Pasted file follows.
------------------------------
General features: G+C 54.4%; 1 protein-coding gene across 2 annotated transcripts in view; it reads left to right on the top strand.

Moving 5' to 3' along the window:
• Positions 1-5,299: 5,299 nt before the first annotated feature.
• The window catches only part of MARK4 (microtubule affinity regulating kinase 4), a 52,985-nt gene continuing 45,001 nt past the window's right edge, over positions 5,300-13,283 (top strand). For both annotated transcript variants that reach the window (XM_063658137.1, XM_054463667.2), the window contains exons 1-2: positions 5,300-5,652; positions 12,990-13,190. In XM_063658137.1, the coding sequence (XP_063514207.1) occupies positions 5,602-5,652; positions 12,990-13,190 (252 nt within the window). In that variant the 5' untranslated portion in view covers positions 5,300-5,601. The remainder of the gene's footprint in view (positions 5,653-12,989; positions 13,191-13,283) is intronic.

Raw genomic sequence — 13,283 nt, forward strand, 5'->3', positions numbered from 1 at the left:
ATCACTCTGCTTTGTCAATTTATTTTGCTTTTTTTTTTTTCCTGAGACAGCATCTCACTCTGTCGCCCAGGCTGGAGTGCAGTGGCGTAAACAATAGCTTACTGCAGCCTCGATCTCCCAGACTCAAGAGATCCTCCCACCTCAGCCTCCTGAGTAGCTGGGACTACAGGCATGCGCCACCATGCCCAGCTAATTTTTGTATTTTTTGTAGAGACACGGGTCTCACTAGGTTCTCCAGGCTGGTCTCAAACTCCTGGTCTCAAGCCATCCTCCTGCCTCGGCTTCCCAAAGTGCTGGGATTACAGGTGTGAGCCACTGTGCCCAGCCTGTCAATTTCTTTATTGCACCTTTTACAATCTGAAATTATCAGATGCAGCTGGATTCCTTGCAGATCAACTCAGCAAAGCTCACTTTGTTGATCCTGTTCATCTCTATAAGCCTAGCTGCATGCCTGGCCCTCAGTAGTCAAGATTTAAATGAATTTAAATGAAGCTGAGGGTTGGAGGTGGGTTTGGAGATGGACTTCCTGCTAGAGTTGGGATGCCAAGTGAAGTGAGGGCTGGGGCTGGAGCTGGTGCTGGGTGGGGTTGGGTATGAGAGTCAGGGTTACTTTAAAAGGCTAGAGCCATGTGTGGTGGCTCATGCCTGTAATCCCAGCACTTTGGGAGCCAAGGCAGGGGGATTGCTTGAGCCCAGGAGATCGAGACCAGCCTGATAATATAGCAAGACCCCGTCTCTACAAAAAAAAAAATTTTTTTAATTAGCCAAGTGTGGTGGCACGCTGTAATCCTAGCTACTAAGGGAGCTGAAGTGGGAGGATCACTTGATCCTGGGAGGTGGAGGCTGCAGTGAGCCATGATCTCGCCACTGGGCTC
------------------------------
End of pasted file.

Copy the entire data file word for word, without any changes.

General features: G+C 54.4%; 1 protein-coding gene across 2 annotated transcripts in view; it reads left to right on the top strand.

Moving 5' to 3' along the window:
• Positions 1-5,299: 5,299 nt before the first annotated feature.
• The window catches only part of MARK4 (microtubule affinity regulating kinase 4), a 52,985-nt gene continuing 45,001 nt past the window's right edge, over positions 5,300-13,283 (top strand). For both annotated transcript variants that reach the window (XM_063658137.1, XM_054463667.2), the window contains exons 1-2: positions 5,300-5,652; positions 12,990-13,190. In XM_063658137.1, the coding sequence (XP_063514207.1) occupies positions 5,602-5,652; positions 12,990-13,190 (252 nt within the window). In that variant the 5' untranslated portion in view covers positions 5,300-5,601. The remainder of the gene's footprint in view (positions 5,653-12,989; positions 13,191-13,283) is intronic.

Raw genomic sequence — 13,283 nt, forward strand, 5'->3', positions numbered from 1 at the left:
ATCACTCTGCTTTGTCAATTTATTTTGCTTTTTTTTTTTTCCTGAGACAGCATCTCACTCTGTCGCCCAGGCTGGAGTGCAGTGGCGTAAACAATAGCTTACTGCAGCCTCGATCTCCCAGACTCAAGAGATCCTCCCACCTCAGCCTCCTGAGTAGCTGGGACTACAGGCATGCGCCACCATGCCCAGCTAATTTTTGTATTTTTTGTAGAGACACGGGTCTCACTAGGTTCTCCAGGCTGGTCTCAAACTCCTGGTCTCAAGCCATCCTCCTGCCTCGGCTTCCCAAAGTGCTGGGATTACAGGTGTGAGCCACTGTGCCCAGCCTGTCAATTTCTTTATTGCACCTTTTACAATCTGAAATTATCAGATGCAGCTGGATTCCTTGCAGATCAACTCAGCAAAGCTCACTTTGTTGATCCTGTTCATCTCTATAAGCCTAGCTGCATGCCTGGCCCTCAGTAGTCAAGATTTAAATGAATTTAAATGAAGCTGAGGGTTGGAGGTGGGTTTGGAGATGGACTTCCTGCTAGAGTTGGGATGCCAAGTGAAGTGAGGGCTGGGGCTGGAGCTGGTGCTGGGTGGGGTTGGGTATGAGAGTCAGGGTTACTTTAAAAGGCTAGAGCCATGTGTGGTGGCTCATGCCTGTAATCCCAGCACTTTGGGAGCCAAGGCAGGGGGATTGCTTGAGCCCAGGAGATCGAGACCAGCCTGATAATATAGCAAGACCCCGTCTCTACAAAAAAAAAAATTTTTTTAATTAGCCAAGTGTGGTGGCACGCTGTAATCCTAGCTACTAAGGGAGCTGAAGTGGGAGGATCACTTGATCCTGGGAGGTGGAGGCTGCAGTGAGCCATGATCTCGCCACTGGGCTC